As the photographer and owner of a stock photography website, I often get confused queries about what is the business of Lensdepictions, particularly from those who are not related to photography industry in any direct or indirect manner.
Here is my attempt to set the record straight by answering the top 5 fundamental questions asked most frequently:
1. What does a “Stock Images Website” mean?
The original question that needs to be answered is – what does a stock image mean?
A stock Image or a stock photograph is a photograph shot in advance, later to be licensed for specific creative and/or commercial use.
For their creative assignments’ needs publishing and advertising professionals often use stock images instead of getting images shot by a hired photographer… because stock images is a cheaper as well as a faster way to get quality images.
You can see stock images used at several places…starting from right on your desk to the corner of your street! calendars, postcards, brochures, catalogs, news-papers, magazines, product packaging, advertising pamphlets, hoardings and so on.
Nowadays, stock images are purchased and delivered online almost all the time.
And, www.lensdepictions.com is a website selling the license of stock images specializing in nature and conceptual stock images.
2. What does the “lightbox” mean?
Simply put, a light box is a place where you can save or collect the images you are interested in, and later, go back to decide if you want to purchase a license for it.
This way it becomes easier for the customer to take his/her own time and review the images conveniently.
3.What does it mean to “License an image” and can anyone buy the “copyrights of the image”?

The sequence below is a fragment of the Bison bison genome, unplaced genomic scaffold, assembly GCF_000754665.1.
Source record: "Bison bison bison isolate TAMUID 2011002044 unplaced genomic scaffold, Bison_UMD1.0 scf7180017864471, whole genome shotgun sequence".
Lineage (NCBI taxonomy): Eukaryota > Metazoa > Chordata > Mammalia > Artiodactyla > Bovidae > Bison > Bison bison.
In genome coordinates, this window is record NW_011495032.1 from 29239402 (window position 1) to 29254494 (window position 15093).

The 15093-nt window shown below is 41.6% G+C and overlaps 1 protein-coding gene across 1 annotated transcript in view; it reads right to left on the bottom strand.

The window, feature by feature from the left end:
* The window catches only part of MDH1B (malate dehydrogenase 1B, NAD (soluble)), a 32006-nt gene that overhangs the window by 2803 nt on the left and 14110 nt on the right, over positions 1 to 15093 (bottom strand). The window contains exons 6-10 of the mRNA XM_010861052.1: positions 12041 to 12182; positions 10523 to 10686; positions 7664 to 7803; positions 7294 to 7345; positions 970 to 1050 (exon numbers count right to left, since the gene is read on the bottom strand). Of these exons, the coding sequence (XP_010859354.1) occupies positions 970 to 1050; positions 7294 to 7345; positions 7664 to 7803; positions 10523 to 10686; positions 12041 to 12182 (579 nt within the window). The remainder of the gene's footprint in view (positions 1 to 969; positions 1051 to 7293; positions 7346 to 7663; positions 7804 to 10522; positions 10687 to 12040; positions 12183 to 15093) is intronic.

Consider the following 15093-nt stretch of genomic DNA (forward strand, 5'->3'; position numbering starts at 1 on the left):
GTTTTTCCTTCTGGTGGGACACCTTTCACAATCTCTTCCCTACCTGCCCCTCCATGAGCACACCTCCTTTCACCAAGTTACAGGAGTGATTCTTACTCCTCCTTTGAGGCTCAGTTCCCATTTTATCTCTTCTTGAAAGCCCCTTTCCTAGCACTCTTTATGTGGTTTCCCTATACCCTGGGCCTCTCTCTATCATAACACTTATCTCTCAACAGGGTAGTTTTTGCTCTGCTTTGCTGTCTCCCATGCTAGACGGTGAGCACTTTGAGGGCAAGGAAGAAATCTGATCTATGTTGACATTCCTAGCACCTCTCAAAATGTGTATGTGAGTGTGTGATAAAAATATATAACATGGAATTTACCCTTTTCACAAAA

At www.lensdepictions.com I do not “sell” my images, because as the creator of the images, legally, I always retain the ownership and the copyrights of the images.
Instead, I “license” the rights to the buyer for use of the image. Licensing is similar to leasing. The ownership of the image does not change and a licensing fee is paid for the rights to use the images based on the licensing model and the rights the customer is purchasing.
It is highly unlikely that someone will buy the copyrights of an image; in fact, it is next to impossible. Any image cannot actually be “sold” unless the photographer legally transfers ownership of his/her copyright to the buyer. It is very rare that a customer will choose to purchase the copyright of the image outright, because the fee is extremely high. Also it is the photographer’s prerogative to decline the copyright buy-out.
4. What is a “Royalty-free license” of an image?
Royalty-free license is based on the image size or dimensions, and pricing is available right when you select an image to buy. Royalty-free means you don’t have to pay any additional royalties for successive uses of the image– it’s an unlimited-use license.
Buying Royalty-free license of an image is always cheaper than its Rights-managed counter-part but it does not provide the exclusivity.
Royalty-free images can be used by the customer for an unlimited time frame. This type of licensing is good for customers with small projects and budgets, and customers who aren’t concerned about who others are using the same image.
5. What is a “Rights-managed license” of an image?
Rights-managed image licensing is based on usage, and pricing is calculated once you provide usage specifications. Generally, Rights-managed images are much higher quality, in terms of size as well as the resolution, and consequently provide high production value. Some rights-managed images can be licensed with exclusive rights also on negotiable terms.
Rights-managed images need to be re-licensed for any new use or for extending the region of use, distribution or time-duration. This type of licensing works well for customers who want their control over the use of the image.
Note: Find details on licensing of lensdepictions images here!
Part of the difficulty in trying to be both an artist and a businessperson is this: you make a picture because you have seen something beyond price; then you are to turn and assign to your record of it a cash value.
Article © 2011 Gyaneshwari Dave
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